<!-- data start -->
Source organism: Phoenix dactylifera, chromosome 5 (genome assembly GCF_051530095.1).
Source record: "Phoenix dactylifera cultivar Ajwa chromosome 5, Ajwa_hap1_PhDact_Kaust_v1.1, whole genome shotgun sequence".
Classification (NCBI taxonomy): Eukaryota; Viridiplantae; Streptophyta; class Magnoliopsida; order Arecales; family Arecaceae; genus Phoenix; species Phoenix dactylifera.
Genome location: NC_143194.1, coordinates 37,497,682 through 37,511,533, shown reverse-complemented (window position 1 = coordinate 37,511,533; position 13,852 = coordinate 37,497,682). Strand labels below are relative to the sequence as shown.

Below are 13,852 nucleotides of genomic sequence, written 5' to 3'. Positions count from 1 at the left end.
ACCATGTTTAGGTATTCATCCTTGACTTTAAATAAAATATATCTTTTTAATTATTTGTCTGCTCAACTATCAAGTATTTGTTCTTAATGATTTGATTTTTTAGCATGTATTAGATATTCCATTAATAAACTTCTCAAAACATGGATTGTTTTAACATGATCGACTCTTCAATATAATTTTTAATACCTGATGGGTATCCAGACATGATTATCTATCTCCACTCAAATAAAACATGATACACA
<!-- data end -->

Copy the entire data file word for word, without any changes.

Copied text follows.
Source organism: Phoenix dactylifera, chromosome 5 (genome assembly GCF_051530095.1).
Source record: "Phoenix dactylifera cultivar Ajwa chromosome 5, Ajwa_hap1_PhDact_Kaust_v1.1, whole genome shotgun sequence".
Classification (NCBI taxonomy): Eukaryota; Viridiplantae; Streptophyta; class Magnoliopsida; order Arecales; family Arecaceae; genus Phoenix; species Phoenix dactylifera.
Genome location: NC_143194.1, coordinates 37,497,682 through 37,511,533, shown reverse-complemented (window position 1 = coordinate 37,511,533; position 13,852 = coordinate 37,497,682). Strand labels below are relative to the sequence as shown.

Below are 13,852 nucleotides of genomic sequence, written 5' to 3'. Positions count from 1 at the left end.
ACCATGTTTAGGTATTCATCCTTGACTTTAAATAAAATATATCTTTTTAATTATTTGTCTGCTCAACTATCAAGTATTTGTTCTTAATGATTTGATTTTTTAGCATGTATTAGATATTCCATTAATAAACTTCTCAAAACATGGATTGTTTTAACATGATCGACTCTTCAATATAATTTTTAATACCTGATGGGTATCCAGACATGATTATCTATCTCCACTCAAATAAAACATGATACACA